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Hydrogen and electrification
All sustainable sources of energy will be needed to help meet growing demand for transport with lower carbon dioxide (CO2) emissions. Electric vehicles and hydrogen fuel cells will play an increasing role in the future – but first they must overcome hurdles to widespread commercial use.
Electric vehicles and hydrogen fuel cell vehicles are expected to become more important in the longer term to help power growing numbers of cars and trucks. They offer the potential to reduce CO2 emissions from road transport – since they emit zero CO2 in use – but actual CO2 emissions depend on how the energy is produced.
The commercialisation of both technologies relies on new vehicles and refuelling infrastructure and consumer acceptance.
Shell and hydrogen
Hydrogen can be used in modified internal combustion engines, but it is most efficient in fuel cell vehicles.
These vehicles convert the energy found in hydrogen into electricity to run their engines, emitting only heat and water from their exhausts.
The total CO2 emissions of hydrogen, however, depend on how it is produced. Currently most hydrogen is made from non-renewable sources such as natural gas or by gasifying coal.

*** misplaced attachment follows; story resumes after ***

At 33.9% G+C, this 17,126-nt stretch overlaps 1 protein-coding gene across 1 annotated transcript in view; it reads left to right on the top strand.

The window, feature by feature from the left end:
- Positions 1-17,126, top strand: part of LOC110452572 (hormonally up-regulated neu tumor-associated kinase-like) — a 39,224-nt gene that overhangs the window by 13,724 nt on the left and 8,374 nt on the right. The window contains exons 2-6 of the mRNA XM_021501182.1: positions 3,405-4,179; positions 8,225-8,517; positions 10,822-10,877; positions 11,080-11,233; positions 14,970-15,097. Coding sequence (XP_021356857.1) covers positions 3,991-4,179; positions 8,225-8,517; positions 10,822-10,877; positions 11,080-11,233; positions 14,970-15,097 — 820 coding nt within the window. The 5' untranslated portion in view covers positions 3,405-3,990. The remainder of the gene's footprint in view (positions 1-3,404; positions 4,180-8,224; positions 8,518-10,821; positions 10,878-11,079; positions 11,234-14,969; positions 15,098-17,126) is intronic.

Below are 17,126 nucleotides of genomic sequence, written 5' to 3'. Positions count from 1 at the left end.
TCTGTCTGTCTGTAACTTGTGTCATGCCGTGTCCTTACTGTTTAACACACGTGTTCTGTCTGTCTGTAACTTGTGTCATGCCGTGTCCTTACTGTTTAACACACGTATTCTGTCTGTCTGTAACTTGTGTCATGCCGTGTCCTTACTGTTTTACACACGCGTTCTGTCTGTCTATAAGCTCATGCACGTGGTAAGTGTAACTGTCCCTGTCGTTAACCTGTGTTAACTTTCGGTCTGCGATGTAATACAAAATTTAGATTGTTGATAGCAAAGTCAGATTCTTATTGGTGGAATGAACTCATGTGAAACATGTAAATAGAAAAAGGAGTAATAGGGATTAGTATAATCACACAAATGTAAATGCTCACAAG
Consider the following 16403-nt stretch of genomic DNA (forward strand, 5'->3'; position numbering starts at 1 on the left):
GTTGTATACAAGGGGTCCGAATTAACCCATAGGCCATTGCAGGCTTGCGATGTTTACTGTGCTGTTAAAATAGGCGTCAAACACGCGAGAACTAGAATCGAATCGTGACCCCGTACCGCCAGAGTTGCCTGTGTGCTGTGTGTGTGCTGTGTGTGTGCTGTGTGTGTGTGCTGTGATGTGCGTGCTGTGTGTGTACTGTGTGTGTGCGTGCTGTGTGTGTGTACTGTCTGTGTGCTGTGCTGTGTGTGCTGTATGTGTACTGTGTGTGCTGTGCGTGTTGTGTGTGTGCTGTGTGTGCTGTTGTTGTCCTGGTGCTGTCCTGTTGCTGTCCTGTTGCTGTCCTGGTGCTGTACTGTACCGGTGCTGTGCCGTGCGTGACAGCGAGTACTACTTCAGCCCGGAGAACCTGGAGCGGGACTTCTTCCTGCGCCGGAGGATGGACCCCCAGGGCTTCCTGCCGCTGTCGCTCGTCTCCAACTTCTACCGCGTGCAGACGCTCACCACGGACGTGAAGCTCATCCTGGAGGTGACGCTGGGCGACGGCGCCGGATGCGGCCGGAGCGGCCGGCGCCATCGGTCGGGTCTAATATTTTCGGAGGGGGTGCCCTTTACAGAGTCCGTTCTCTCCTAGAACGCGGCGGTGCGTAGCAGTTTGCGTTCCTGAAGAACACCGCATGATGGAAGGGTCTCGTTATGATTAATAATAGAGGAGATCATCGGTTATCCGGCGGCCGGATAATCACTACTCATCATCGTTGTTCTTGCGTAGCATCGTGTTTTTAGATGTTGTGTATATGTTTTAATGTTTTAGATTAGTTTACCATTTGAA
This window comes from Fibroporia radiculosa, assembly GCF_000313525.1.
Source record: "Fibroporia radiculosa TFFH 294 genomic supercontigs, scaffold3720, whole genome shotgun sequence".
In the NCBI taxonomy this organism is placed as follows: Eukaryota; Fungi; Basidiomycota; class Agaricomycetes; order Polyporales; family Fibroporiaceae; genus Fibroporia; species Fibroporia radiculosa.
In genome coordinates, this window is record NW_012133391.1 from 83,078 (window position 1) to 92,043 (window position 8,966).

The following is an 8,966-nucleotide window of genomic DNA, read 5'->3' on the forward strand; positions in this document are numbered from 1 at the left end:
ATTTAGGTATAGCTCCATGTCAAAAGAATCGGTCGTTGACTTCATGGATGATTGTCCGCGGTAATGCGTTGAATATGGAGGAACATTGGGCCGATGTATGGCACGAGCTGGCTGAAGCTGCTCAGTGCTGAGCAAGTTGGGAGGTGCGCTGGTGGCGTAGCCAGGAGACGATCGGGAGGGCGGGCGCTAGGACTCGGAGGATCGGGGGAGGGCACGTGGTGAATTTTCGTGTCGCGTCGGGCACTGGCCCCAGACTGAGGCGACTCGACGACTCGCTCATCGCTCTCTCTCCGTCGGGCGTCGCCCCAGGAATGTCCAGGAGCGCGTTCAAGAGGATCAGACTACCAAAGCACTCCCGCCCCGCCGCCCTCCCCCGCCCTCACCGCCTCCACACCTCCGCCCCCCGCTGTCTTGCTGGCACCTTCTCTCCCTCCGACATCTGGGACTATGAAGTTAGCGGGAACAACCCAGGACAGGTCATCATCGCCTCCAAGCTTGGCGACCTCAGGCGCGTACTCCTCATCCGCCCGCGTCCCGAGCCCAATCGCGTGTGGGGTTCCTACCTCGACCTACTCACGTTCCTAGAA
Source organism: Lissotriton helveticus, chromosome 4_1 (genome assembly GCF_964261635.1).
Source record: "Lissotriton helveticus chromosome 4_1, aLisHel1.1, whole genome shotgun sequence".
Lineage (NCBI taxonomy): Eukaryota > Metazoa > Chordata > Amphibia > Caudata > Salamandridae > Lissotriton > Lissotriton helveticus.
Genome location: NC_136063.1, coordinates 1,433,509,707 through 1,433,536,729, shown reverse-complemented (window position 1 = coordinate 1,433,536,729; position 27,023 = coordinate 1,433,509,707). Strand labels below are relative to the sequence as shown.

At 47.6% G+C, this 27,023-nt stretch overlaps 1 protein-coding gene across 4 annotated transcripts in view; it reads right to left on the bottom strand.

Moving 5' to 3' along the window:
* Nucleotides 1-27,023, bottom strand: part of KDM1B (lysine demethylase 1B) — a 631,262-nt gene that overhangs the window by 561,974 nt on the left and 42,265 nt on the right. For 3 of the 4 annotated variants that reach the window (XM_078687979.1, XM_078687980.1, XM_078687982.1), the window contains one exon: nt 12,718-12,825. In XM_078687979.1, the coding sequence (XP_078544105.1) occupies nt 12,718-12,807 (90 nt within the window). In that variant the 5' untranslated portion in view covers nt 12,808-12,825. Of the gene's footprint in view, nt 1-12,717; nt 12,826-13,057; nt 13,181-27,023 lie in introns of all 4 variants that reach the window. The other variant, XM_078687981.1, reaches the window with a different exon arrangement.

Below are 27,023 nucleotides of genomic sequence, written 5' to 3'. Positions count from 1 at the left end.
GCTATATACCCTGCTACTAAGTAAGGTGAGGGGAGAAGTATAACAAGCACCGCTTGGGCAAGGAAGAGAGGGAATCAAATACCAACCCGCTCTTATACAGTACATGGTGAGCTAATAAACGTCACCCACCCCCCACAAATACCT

In the future CO2 emissions from hydrogen could be lowered by using biomass or renewable electricity to electrolyse water and break it down.
In partnership with car makers Shell has opened demonstration hydrogen filling stations in China, the USA, Europe and Asia. Here we are learning more about consumer behaviour, safety, cost, and the dispensing and storage of hydrogen.
The number of filling stations will change as new ones are developed and others come to the end of their demonstration phase.
We also participate in partnerships that explore the development of a hydrogen market and help reduce costs.
For hydrogen to take on a major role in the transport industry carmakers, fuel suppliers and governments will need to work together to invest in new vehicles and distribution points, creating a hydrogen market and infrastructure which will bring down costs.
Our partnerships include:
- National Hydrogen Association;
- Japan Hydrogen and Fuel Cell Demonstration project;
- European Union Fuel Cells and Hydrogen Joint Technology Initiative; and
- German H2 Mobility initiative.
Shell and electrification
Electric vechicles will become increasingly common in the coming years. The CO2 benefts depend on how the electricity is produced – for example from cleaner-burning natural gas.